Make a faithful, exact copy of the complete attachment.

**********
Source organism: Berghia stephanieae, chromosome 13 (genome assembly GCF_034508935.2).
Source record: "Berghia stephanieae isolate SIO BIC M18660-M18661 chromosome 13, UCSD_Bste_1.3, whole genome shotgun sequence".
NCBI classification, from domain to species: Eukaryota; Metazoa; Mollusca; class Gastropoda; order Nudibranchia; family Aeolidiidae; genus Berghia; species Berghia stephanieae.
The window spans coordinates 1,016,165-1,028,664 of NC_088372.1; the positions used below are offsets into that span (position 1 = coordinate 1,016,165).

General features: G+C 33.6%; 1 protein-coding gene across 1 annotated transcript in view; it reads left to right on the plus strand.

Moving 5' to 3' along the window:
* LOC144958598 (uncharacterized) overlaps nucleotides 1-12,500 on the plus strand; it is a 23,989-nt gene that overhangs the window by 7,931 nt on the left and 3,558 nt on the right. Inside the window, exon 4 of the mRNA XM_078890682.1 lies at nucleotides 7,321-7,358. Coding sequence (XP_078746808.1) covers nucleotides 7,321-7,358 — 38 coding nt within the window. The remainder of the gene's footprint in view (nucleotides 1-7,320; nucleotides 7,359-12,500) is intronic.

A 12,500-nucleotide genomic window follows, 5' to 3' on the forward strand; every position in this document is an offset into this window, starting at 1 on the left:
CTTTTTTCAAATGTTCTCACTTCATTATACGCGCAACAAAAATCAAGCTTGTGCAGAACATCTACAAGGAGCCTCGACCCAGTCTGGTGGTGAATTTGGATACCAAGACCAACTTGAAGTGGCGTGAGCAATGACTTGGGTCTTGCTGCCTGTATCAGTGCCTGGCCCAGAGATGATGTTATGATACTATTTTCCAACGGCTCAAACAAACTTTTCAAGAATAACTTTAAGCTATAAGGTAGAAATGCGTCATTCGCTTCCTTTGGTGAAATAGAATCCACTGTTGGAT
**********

Source organism: Berghia stephanieae, chromosome 13 (genome assembly GCF_034508935.2).
Source record: "Berghia stephanieae isolate SIO BIC M18660-M18661 chromosome 13, UCSD_Bste_1.3, whole genome shotgun sequence".
NCBI classification, from domain to species: Eukaryota; Metazoa; Mollusca; class Gastropoda; order Nudibranchia; family Aeolidiidae; genus Berghia; species Berghia stephanieae.
The window spans coordinates 1,016,165-1,028,664 of NC_088372.1; the positions used below are offsets into that span (position 1 = coordinate 1,016,165).

General features: G+C 33.6%; 1 protein-coding gene across 1 annotated transcript in view; it reads left to right on the plus strand.

Moving 5' to 3' along the window:
* LOC144958598 (uncharacterized) overlaps nucleotides 1-12,500 on the plus strand; it is a 23,989-nt gene that overhangs the window by 7,931 nt on the left and 3,558 nt on the right. Inside the window, exon 4 of the mRNA XM_078890682.1 lies at nucleotides 7,321-7,358. Coding sequence (XP_078746808.1) covers nucleotides 7,321-7,358 — 38 coding nt within the window. The remainder of the gene's footprint in view (nucleotides 1-7,320; nucleotides 7,359-12,500) is intronic.

A 12,500-nucleotide genomic window follows, 5' to 3' on the forward strand; every position in this document is an offset into this window, starting at 1 on the left:
CTTTTTTCAAATGTTCTCACTTCATTATACGCGCAACAAAAATCAAGCTTGTGCAGAACATCTACAAGGAGCCTCGACCCAGTCTGGTGGTGAATTTGGATACCAAGACCAACTTGAAGTGGCGTGAGCAATGACTTGGGTCTTGCTGCCTGTATCAGTGCCTGGCCCAGAGATGATGTTATGATACTATTTTCCAACGGCTCAAACAAACTTTTCAAGAATAACTTTAAGCTATAAGGTAGAAATGCGTCATTCGCTTCCTTTGGTGAAATAGAATCCACTGTTGGAT